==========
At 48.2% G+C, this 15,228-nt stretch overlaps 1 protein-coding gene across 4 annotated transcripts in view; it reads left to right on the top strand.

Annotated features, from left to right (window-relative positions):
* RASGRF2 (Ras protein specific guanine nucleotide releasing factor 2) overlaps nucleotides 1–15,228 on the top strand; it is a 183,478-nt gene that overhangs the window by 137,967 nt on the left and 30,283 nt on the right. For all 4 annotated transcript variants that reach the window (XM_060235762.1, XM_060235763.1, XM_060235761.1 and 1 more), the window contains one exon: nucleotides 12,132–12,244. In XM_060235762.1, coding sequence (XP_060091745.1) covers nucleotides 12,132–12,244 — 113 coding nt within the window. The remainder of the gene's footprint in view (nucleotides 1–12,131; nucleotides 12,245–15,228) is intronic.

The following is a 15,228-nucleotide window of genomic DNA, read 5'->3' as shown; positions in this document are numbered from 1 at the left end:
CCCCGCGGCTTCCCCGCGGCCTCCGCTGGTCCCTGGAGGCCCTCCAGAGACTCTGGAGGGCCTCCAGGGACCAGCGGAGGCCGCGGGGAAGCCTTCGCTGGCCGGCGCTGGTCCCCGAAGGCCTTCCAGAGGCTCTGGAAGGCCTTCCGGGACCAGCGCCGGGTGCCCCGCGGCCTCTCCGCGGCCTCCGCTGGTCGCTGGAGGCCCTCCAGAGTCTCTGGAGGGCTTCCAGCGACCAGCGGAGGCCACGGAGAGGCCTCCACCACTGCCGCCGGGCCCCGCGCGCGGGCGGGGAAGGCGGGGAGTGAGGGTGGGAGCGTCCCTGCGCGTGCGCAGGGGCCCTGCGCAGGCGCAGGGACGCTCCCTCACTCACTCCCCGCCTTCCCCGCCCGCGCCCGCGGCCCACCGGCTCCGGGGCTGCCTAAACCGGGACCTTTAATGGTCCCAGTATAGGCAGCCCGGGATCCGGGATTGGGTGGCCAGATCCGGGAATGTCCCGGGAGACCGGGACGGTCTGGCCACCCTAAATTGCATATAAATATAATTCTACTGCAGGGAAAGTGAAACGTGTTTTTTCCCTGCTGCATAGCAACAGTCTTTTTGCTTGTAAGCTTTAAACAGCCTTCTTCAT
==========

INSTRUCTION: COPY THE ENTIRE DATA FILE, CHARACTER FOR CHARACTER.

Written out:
At 48.2% G+C, this 15,228-nt stretch overlaps 1 protein-coding gene across 4 annotated transcripts in view; it reads left to right on the top strand.

Annotated features, from left to right (window-relative positions):
* RASGRF2 (Ras protein specific guanine nucleotide releasing factor 2) overlaps nucleotides 1–15,228 on the top strand; it is a 183,478-nt gene that overhangs the window by 137,967 nt on the left and 30,283 nt on the right. For all 4 annotated transcript variants that reach the window (XM_060235762.1, XM_060235763.1, XM_060235761.1 and 1 more), the window contains one exon: nucleotides 12,132–12,244. In XM_060235762.1, coding sequence (XP_060091745.1) covers nucleotides 12,132–12,244 — 113 coding nt within the window. The remainder of the gene's footprint in view (nucleotides 1–12,131; nucleotides 12,245–15,228) is intronic.

The following is a 15,228-nucleotide window of genomic DNA, read 5'->3' as shown; positions in this document are numbered from 1 at the left end:
CCCCGCGGCTTCCCCGCGGCCTCCGCTGGTCCCTGGAGGCCCTCCAGAGACTCTGGAGGGCCTCCAGGGACCAGCGGAGGCCGCGGGGAAGCCTTCGCTGGCCGGCGCTGGTCCCCGAAGGCCTTCCAGAGGCTCTGGAAGGCCTTCCGGGACCAGCGCCGGGTGCCCCGCGGCCTCTCCGCGGCCTCCGCTGGTCGCTGGAGGCCCTCCAGAGTCTCTGGAGGGCTTCCAGCGACCAGCGGAGGCCACGGAGAGGCCTCCACCACTGCCGCCGGGCCCCGCGCGCGGGCGGGGAAGGCGGGGAGTGAGGGTGGGAGCGTCCCTGCGCGTGCGCAGGGGCCCTGCGCAGGCGCAGGGACGCTCCCTCACTCACTCCCCGCCTTCCCCGCCCGCGCCCGCGGCCCACCGGCTCCGGGGCTGCCTAAACCGGGACCTTTAATGGTCCCAGTATAGGCAGCCCGGGATCCGGGATTGGGTGGCCAGATCCGGGAATGTCCCGGGAGACCGGGACGGTCTGGCCACCCTAAATTGCATATAAATATAATTCTACTGCAGGGAAAGTGAAACGTGTTTTTTCCCTGCTGCATAGCAACAGTCTTTTTGCTTGTAAGCTTTAAACAGCCTTCTTCAT